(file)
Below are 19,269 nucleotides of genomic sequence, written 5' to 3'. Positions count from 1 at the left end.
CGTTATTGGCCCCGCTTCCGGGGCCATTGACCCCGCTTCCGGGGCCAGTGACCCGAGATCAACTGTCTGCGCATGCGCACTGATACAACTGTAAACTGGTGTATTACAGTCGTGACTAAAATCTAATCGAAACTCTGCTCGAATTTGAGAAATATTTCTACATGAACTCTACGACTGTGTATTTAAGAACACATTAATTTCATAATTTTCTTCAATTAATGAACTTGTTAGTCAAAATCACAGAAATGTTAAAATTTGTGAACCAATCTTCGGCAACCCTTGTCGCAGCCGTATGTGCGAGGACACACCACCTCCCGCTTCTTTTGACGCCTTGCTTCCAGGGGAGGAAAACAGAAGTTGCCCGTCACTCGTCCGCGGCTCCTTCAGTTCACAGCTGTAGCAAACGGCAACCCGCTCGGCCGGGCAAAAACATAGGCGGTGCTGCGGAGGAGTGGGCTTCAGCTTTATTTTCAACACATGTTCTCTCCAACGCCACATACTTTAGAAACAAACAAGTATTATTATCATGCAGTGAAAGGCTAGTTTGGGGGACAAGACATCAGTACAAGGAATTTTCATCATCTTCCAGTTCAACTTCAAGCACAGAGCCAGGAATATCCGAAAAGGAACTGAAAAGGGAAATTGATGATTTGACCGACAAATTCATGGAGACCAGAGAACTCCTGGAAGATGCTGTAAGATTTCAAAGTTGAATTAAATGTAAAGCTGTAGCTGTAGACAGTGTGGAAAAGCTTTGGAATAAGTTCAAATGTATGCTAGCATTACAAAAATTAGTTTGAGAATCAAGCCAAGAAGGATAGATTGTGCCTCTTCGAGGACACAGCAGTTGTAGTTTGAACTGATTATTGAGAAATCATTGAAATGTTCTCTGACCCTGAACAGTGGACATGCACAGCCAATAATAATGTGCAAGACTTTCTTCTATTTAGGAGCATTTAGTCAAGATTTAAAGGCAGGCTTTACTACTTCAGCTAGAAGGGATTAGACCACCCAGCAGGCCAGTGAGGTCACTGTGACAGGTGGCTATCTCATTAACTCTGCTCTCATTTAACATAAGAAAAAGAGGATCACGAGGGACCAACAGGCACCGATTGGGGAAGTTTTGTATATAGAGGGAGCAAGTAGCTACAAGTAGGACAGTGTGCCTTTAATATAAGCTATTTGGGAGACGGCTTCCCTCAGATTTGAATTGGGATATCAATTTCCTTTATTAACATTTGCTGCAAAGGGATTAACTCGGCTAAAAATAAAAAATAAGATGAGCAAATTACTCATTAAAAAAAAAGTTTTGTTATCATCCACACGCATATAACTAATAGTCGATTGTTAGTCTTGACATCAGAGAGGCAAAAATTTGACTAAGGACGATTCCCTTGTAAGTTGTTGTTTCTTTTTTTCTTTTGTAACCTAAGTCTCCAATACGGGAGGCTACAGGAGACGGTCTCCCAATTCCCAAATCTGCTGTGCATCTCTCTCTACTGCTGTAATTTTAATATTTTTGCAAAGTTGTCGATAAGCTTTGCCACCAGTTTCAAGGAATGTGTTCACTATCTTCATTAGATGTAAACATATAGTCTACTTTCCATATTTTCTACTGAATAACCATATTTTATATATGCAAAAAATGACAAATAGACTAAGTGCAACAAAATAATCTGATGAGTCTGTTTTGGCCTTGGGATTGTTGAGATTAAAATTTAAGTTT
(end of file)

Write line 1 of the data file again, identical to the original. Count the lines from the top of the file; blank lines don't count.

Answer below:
Below are 19,269 nucleotides of genomic sequence, written 5' to 3'. Positions count from 1 at the left end.